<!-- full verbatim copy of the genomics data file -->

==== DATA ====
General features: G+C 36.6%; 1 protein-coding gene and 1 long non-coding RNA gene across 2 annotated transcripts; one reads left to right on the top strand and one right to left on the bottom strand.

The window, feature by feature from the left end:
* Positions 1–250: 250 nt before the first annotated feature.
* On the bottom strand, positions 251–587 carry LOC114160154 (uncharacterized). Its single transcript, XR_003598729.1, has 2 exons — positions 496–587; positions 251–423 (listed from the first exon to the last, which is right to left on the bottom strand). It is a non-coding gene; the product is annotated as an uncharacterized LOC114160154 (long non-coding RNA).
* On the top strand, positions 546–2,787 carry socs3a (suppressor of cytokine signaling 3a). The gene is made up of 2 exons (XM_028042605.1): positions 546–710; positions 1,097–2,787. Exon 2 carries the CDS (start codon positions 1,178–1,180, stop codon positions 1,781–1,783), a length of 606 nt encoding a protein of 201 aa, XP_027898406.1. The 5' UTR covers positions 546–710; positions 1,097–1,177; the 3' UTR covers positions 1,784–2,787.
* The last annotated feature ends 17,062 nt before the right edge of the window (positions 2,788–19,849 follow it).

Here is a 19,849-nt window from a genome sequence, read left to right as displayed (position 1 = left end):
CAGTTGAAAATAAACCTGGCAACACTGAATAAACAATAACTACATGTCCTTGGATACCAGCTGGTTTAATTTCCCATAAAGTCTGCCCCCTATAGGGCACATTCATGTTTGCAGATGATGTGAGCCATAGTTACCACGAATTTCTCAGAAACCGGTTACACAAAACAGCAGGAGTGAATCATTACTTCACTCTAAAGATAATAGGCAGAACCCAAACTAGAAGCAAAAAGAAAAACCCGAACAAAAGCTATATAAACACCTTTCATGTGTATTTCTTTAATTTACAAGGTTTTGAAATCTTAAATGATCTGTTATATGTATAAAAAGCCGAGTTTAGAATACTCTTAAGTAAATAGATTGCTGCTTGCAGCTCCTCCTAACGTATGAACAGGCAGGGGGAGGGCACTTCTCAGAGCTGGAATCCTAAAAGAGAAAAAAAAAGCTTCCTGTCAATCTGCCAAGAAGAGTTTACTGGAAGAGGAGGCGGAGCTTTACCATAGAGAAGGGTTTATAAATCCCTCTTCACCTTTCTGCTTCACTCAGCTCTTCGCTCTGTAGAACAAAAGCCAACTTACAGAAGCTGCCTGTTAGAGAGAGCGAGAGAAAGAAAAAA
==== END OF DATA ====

General features: G+C 36.6%; 1 protein-coding gene and 1 long non-coding RNA gene across 2 annotated transcripts; one reads left to right on the top strand and one right to left on the bottom strand.

The window, feature by feature from the left end:
* Positions 1–250: 250 nt before the first annotated feature.
* On the bottom strand, positions 251–587 carry LOC114160154 (uncharacterized). Its single transcript, XR_003598729.1, has 2 exons — positions 496–587; positions 251–423 (listed from the first exon to the last, which is right to left on the bottom strand). It is a non-coding gene; the product is annotated as an uncharacterized LOC114160154 (long non-coding RNA).
* On the top strand, positions 546–2,787 carry socs3a (suppressor of cytokine signaling 3a). The gene is made up of 2 exons (XM_028042605.1): positions 546–710; positions 1,097–2,787. Exon 2 carries the CDS (start codon positions 1,178–1,180, stop codon positions 1,781–1,783), a length of 606 nt encoding a protein of 201 aa, XP_027898406.1. The 5' UTR covers positions 546–710; positions 1,097–1,177; the 3' UTR covers positions 1,784–2,787.
* The last annotated feature ends 17,062 nt before the right edge of the window (positions 2,788–19,849 follow it).

Here is a 19,849-nt window from a genome sequence, read left to right as displayed (position 1 = left end):
CAGTTGAAAATAAACCTGGCAACACTGAATAAACAATAACTACATGTCCTTGGATACCAGCTGGTTTAATTTCCCATAAAGTCTGCCCCCTATAGGGCACATTCATGTTTGCAGATGATGTGAGCCATAGTTACCACGAATTTCTCAGAAACCGGTTACACAAAACAGCAGGAGTGAATCATTACTTCACTCTAAAGATAATAGGCAGAACCCAAACTAGAAGCAAAAAGAAAAACCCGAACAAAAGCTATATAAACACCTTTCATGTGTATTTCTTTAATTTACAAGGTTTTGAAATCTTAAATGATCTGTTATATGTATAAAAAGCCGAGTTTAGAATACTCTTAAGTAAATAGATTGCTGCTTGCAGCTCCTCCTAACGTATGAACAGGCAGGGGGAGGGCACTTCTCAGAGCTGGAATCCTAAAAGAGAAAAAAAAAGCTTCCTGTCAATCTGCCAAGAAGAGTTTACTGGAAGAGGAGGCGGAGCTTTACCATAGAGAAGGGTTTATAAATCCCTCTTCACCTTTCTGCTTCACTCAGCTCTTCGCTCTGTAGAACAAAAGCCAACTTACAGAAGCTGCCTGTTAGAGAGAGCGAGAGAAAGAAAAAA